2016 marked the first time in 5 years that the growth of the stock market slowed down. It is not likely we will see any significant stock market growth in 2016 either. This prediction is due to things like interest rates and less of a demand for oil. The venture capital market is no exception to this fall.

After many years of experiencing rapid growth, it seems the venture capital market has calmed down. Business valuations for startups began to flatline in 2015, meaning that investors have had reason to focus their money on other industries. This is not only problematic for startups just entering their industry, but it is a phenomenon driven by flawed principles.

When investing In a company, venture capitalists are now looking for ‘unicorns,’ or companies that can quickly earn a lot of money. Another flawed principle is that the software industry is the only industry worth investment; the hardware industry has fallen by the wayside. These are followed by the belief that the only worthwhile startups come from Silicon Valley.

Some careful research and examination would prove these three principles to be foolish. The truth of the matter is, unicorn valuations do not equate with a company’s actual value, the software industry is not the only worthwhile startup industry, and, of course, successful startups exist in places other than Silicon Valley.

The unicorn valuation is a widely disputed concept in the startup world. There is a risk behind investing too much money in one company, no matter its projected potential. Even Uber, which is now a household name, does not have a value that matches its valuation. Venture investors would be better off investing smaller amounts in multiple companies. Furthermore, studies have been done that prove focusing on one concentrated geographical area is detrimental to the startup industry as a whole. Also, software innovations are creating industries that make hardware necessary as well, which means that the software industry is no longer the only worthwhile industry in which to invest (take, for example, 3D printing.)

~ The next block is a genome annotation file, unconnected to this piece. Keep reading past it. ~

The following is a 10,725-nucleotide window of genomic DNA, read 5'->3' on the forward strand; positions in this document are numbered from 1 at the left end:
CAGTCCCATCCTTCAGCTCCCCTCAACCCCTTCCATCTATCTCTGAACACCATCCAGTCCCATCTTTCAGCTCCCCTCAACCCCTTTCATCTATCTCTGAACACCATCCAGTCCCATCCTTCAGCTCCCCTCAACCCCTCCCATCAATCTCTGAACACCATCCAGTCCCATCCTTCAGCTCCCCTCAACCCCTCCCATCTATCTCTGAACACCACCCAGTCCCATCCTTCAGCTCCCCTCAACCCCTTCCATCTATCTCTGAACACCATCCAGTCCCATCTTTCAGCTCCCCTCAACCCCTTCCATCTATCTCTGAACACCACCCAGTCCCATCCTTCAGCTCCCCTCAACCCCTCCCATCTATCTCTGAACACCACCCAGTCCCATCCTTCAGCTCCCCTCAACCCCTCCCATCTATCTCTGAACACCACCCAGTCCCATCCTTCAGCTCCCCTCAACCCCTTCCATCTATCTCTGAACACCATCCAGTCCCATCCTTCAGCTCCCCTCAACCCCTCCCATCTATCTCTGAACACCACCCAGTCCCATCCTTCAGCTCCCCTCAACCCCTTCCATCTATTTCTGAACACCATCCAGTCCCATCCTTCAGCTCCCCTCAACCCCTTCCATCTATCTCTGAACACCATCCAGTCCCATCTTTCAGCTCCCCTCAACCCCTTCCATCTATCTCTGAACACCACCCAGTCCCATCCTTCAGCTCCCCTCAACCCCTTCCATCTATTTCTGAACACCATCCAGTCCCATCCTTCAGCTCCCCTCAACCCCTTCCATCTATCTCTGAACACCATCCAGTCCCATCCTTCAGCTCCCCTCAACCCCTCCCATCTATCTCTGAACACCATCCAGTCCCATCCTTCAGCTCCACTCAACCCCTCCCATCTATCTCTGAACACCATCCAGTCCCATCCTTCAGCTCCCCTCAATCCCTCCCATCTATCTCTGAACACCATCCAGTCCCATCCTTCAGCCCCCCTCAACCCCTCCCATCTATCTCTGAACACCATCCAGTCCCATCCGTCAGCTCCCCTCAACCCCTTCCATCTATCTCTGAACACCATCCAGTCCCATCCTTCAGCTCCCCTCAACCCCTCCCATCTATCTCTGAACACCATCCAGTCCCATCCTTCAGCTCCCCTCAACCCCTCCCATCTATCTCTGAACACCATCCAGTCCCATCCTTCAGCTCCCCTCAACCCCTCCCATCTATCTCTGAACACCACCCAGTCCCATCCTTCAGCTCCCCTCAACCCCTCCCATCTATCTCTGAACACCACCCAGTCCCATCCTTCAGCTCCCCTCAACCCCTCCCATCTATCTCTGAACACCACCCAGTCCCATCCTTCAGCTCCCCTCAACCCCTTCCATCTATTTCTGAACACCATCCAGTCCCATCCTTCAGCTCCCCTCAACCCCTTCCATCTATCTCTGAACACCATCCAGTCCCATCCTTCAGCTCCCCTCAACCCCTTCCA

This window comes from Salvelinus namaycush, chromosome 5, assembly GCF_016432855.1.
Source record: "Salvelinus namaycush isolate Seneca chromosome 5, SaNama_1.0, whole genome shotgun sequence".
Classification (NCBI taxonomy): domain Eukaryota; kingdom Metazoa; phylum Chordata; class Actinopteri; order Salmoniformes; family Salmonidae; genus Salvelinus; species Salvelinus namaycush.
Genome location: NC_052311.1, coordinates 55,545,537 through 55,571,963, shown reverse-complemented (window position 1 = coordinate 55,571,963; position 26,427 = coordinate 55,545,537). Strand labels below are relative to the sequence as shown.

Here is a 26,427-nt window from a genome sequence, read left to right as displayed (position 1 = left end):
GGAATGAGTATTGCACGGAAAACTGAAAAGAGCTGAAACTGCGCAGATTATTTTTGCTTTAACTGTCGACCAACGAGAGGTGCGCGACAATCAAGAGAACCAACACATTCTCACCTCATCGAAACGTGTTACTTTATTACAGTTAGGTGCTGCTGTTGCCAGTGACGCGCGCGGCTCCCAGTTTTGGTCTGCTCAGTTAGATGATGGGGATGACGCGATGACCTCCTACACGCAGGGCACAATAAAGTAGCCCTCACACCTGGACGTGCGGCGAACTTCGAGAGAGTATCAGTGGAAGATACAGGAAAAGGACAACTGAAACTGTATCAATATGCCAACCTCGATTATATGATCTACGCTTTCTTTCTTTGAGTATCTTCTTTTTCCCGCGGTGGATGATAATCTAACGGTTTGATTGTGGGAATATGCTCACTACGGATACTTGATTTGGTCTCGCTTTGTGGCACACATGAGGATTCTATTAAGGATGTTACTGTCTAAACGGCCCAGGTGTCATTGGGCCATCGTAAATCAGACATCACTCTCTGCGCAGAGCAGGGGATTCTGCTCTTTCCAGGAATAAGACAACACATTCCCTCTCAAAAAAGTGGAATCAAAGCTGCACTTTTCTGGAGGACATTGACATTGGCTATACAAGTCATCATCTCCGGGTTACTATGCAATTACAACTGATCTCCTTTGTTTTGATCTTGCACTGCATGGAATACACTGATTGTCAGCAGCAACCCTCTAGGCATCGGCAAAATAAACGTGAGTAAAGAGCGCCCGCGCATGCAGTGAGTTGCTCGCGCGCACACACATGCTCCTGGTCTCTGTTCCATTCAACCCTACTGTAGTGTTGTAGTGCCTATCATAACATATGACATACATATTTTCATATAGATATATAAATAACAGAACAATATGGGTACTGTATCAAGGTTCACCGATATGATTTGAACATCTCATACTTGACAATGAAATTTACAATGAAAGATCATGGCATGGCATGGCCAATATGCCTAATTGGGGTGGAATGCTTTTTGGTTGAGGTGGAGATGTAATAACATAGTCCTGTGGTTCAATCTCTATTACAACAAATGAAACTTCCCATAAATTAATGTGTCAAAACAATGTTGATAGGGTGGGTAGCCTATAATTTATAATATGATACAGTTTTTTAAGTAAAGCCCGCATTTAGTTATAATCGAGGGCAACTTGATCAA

All of this information together predicts different trends in the 2016 venture investment industry. Entrepreneurs and investors alike have to look at all of their options, in terms of which industry to join. The software industry cannot be the sole focus. Also, what many have learned about ‘unicorn companies’ needs to be unlearned as quickly as possible.

All in all, we cannot do the same things and expect positive change in 2016.

For more information on venture investment in 2016, read this Forbes article.